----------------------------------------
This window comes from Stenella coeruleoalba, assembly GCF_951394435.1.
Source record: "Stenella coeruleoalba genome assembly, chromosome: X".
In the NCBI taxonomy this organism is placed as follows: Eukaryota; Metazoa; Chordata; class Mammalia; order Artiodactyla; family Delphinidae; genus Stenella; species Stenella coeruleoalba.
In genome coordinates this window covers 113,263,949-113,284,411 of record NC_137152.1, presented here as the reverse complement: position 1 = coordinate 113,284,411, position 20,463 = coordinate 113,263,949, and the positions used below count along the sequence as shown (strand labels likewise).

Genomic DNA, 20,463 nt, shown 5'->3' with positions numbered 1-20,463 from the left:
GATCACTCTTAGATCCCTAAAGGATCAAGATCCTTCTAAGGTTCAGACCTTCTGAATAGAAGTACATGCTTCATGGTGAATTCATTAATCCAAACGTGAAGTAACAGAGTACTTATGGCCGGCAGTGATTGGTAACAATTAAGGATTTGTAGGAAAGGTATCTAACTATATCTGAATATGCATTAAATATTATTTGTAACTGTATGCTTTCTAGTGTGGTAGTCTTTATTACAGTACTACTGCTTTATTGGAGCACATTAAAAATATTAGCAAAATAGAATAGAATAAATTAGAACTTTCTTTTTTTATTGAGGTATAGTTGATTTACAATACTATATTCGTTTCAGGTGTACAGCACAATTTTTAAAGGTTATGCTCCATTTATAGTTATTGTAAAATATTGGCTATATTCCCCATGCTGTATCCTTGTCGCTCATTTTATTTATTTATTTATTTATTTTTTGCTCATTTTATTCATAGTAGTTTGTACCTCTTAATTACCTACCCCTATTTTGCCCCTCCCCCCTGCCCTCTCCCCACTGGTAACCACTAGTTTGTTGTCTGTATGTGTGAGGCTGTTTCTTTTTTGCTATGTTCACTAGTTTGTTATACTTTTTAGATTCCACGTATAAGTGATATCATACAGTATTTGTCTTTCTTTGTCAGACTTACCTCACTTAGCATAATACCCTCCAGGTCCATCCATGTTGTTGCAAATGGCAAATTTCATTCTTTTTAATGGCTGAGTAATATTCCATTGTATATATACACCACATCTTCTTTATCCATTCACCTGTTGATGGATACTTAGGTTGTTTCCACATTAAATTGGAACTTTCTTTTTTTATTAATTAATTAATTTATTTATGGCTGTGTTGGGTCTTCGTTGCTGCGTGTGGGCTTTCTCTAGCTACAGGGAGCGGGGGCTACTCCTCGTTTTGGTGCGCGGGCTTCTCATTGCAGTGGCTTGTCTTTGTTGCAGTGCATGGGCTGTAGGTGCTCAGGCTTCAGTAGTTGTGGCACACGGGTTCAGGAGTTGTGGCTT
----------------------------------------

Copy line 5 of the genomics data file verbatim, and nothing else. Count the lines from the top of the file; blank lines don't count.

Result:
Genomic DNA, 20,463 nt, shown 5'->3' with positions numbered 1-20,463 from the left: